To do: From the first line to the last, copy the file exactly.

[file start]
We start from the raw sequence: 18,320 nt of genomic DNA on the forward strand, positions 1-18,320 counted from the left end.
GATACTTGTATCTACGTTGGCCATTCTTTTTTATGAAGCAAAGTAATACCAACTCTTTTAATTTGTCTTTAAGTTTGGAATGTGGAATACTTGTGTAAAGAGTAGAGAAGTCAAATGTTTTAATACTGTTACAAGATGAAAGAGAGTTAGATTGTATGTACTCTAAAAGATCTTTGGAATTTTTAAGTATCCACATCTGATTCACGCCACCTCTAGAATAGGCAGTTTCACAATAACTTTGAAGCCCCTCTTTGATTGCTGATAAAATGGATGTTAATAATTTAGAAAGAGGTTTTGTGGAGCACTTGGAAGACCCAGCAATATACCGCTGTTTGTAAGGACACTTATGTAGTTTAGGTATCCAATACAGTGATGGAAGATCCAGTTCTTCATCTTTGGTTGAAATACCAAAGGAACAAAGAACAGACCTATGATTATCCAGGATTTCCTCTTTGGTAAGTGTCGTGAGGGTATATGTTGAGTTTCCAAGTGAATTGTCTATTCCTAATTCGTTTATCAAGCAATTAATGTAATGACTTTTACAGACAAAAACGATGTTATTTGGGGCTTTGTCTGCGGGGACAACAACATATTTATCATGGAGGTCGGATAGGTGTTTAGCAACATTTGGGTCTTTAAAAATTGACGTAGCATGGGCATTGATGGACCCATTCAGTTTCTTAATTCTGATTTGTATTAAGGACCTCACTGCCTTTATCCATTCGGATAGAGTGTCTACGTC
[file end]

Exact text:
We start from the raw sequence: 18,320 nt of genomic DNA on the forward strand, positions 1-18,320 counted from the left end.
GATACTTGTATCTACGTTGGCCATTCTTTTTTATGAAGCAAAGTAATACCAACTCTTTTAATTTGTCTTTAAGTTTGGAATGTGGAATACTTGTGTAAAGAGTAGAGAAGTCAAATGTTTTAATACTGTTACAAGATGAAAGAGAGTTAGATTGTATGTACTCTAAAAGATCTTTGGAATTTTTAAGTATCCACATCTGATTCACGCCACCTCTAGAATAGGCAGTTTCACAATAACTTTGAAGCCCCTCTTTGATTGCTGATAAAATGGATGTTAATAATTTAGAAAGAGGTTTTGTGGAGCACTTGGAAGACCCAGCAATATACCGCTGTTTGTAAGGACACTTATGTAGTTTAGGTATCCAATACAGTGATGGAAGATCCAGTTCTTCATCTTTGGTTGAAATACCAAAGGAACAAAGAACAGACCTATGATTATCCAGGATTTCCTCTTTGGTAAGTGTCGTGAGGGTATATGTTGAGTTTCCAAGTGAATTGTCTATTCCTAATTCGTTTATCAAGCAATTAATGTAATGACTTTTACAGACAAAAACGATGTTATTTGGGGCTTTGTCTGCGGGGACAACAACATATTTATCATGGAGGTCGGATAGGTGTTTAGCAACATTTGGGTCTTTAAAAATTGACGTAGCATGGGCATTGATGGACCCATTCAGTTTCTTAATTCTGATTTGTATTAAGGACCTCACTGCCTTTATCCATTCGGATAGAGTGTCTACGTC